Q: What do you think a company in Shanghai can gain from having Canadian personnel?
A: The ability to know that relationships and money matter. It’s just a matter of finding that balance.

Q: How do you think your definition of success differs from work in China vs. work in Canada?
A: Figuring out if you’re a successful in China is more difficult. I don’t know as many people my age doing the same thing I’m doing here, so it’s tough to compare. If I was back in the US or Canada, maybe I would be making more money, but I also might not have as many people working under me. In 2007 I owned his business outright.

Q: What do you find stifling about doing business China?
A: Summer heat. No air cons. (I’ll also say this about the heating in winter)

Also, the first answer we get from our employees met with an unfamiliar challenge is usually “no.” So we have implemented profit sharing program, which has drastically improved this problem and our efficiency.

A problem like this arose when dealing with a customer in Hawaii explaining what he wanted for his condo; it was looking over cliff, so he wanted glass on three sides. The Chinese way of thinking is to say, “no we don’t do that, there for we can’t do it,” well the answer was of course that we can we just need to upgrade from the steel we would normally use.


Lessons And Advice from Jim Dunn

1. Shanghai is going to push back on you, all you have to do is push it back to where you want to go. Wear your emotions on your sleeve, put on your armor and jump into the fire.

2. The expat community offers a rare opportunity to meet a lot of powerful people, chances are if you’re sitting in a coffee shop and see a westerner they might just be a VP or head of accounting. Go ahead and talk to them, you’re in the same boat.

3. Save time. Put your office near your home.

4. You expect things to be a lot cheaper, but a Snapple costs 7 USD and the guy out there picking up trash is making that in a week. I wish I could look at my budget back when I started, what a joke that would be.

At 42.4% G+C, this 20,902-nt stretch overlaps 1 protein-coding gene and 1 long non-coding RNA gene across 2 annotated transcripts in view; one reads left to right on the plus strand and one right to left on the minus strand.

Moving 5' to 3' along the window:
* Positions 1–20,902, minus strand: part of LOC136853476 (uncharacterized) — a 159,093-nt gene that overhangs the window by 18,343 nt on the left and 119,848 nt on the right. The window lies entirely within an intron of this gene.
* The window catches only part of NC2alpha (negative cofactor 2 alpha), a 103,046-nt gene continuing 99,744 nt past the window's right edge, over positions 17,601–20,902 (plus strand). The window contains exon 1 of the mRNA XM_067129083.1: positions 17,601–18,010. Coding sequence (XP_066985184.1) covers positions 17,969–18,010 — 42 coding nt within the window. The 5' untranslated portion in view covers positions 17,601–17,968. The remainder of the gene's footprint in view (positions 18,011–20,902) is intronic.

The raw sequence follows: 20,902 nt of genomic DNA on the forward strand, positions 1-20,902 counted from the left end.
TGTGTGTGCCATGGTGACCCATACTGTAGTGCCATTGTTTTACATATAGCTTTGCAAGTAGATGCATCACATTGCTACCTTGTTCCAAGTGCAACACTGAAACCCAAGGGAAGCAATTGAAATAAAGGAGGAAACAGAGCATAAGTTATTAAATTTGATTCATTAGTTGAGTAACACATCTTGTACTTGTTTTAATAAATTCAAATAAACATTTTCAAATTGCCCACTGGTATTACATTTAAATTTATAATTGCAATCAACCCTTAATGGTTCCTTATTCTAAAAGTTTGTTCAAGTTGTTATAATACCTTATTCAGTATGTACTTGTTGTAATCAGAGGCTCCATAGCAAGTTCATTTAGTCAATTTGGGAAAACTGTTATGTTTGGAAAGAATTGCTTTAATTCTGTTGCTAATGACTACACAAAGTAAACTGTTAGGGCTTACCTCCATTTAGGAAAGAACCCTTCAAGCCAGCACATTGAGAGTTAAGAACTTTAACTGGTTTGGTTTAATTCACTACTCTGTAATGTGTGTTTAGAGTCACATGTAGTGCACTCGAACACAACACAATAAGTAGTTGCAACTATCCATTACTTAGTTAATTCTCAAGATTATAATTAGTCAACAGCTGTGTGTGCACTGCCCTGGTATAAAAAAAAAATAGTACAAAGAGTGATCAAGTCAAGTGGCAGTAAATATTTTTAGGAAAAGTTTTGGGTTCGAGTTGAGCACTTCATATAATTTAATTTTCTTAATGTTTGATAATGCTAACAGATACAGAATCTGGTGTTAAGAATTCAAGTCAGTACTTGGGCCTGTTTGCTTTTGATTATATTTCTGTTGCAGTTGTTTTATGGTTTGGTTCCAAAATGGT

5. Everything costs three times more than you expect – the price of your office might be as much as an office in New York City.

6. In China the dollar does not ride everything like it does in the US. In China it’s relationships first with the dollar. A man found that a factory was grinding him to get charge $10 an hour, probably because he just didn’t like him. The guy they ended up using was $8 an hour and that’s because they took the guy out for KTV.

7. Becoming a WFOE is not as easy as it used to be, the registered capital amount has been raised to keep out foreign mom and pops. Even though the Chinese can’t keep us out, they can be more choosey.

8. On corruption and bribes in China: to get a paid during a deal – to get a red envelope is still common and if you don’t take a bribe you are sure to lose that deal – but the other side of that is once you get that envelope you’re brothers in business together. What westerns have to understand is that a lot of Chinese value loyalty more than the truth.

9. Routinely dealing with petty problems. For example, a landlord wanted to charge the same price for identically sized spaces; one however required a healthy amount of renovating including new toilet and lighting. “But you just have to figure out a way to accept their way of doing things, it takes a lot of patience. “